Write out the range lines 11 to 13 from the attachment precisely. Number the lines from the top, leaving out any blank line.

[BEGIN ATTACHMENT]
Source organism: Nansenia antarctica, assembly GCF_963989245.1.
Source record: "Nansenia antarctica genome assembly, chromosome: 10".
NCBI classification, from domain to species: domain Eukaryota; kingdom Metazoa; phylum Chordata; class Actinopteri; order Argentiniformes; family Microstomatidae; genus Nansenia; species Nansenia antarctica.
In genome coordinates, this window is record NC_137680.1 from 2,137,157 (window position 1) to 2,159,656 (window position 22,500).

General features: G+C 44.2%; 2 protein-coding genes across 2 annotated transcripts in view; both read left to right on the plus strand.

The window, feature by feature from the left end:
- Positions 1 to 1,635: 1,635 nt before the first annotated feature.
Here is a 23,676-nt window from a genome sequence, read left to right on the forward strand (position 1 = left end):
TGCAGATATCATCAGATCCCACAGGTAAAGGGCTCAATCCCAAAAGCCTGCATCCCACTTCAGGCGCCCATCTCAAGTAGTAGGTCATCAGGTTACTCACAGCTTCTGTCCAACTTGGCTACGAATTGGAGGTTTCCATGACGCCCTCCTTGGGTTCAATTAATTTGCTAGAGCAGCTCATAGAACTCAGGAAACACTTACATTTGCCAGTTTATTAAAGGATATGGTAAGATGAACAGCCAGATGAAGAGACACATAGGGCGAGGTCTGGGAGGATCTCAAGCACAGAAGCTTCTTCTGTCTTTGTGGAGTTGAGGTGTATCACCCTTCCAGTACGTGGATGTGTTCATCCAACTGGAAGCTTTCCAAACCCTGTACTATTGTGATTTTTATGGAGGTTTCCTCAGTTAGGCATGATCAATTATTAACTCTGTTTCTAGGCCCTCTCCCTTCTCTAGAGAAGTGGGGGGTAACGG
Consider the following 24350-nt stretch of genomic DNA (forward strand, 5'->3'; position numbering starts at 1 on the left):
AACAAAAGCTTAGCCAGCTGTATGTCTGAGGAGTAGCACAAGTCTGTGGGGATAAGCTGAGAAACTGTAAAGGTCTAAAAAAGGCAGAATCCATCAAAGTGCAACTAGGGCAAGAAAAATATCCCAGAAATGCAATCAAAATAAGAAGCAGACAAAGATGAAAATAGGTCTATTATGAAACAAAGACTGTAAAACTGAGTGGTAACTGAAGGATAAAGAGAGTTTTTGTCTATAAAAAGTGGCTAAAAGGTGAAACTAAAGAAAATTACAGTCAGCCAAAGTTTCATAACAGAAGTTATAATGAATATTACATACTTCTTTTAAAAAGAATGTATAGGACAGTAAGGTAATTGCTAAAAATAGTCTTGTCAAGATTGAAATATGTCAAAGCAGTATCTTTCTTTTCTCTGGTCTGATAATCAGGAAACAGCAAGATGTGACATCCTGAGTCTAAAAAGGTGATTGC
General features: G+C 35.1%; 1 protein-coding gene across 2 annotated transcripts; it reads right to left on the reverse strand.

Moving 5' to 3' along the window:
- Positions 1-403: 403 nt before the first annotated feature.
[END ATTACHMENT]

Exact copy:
AACAAAAGCTTAGCCAGCTGTATGTCTGAGGAGTAGCACAAGTCTGTGGGGATAAGCTGAGAAACTGTAAAGGTCTAAAAAAGGCAGAATCCATCAAAGTGCAACTAGGGCAAGAAAAATATCCCAGAAATGCAATCAAAATAAGAAGCAGACAAAGATGAAAATAGGTCTATTATGAAACAAAGACTGTAAAACTGAGTGGTAACTGAAGGATAAAGAGAGTTTTTGTCTATAAAAAGTGGCTAAAAGGTGAAACTAAAGAAAATTACAGTCAGCCAAAGTTTCATAACAGAAGTTATAATGAATATTACATACTTCTTTTAAAAAGAATGTATAGGACAGTAAGGTAATTGCTAAAAATAGTCTTGTCAAGATTGAAATATGTCAAAGCAGTATCTTTCTTTTCTCTGGTCTGATAATCAGGAAACAGCAAGATGTGACATCCTGAGTCTAAAAAGGTGATTGC
General features: G+C 35.1%; 1 protein-coding gene across 2 annotated transcripts; it reads right to left on the reverse strand.

Moving 5' to 3' along the window: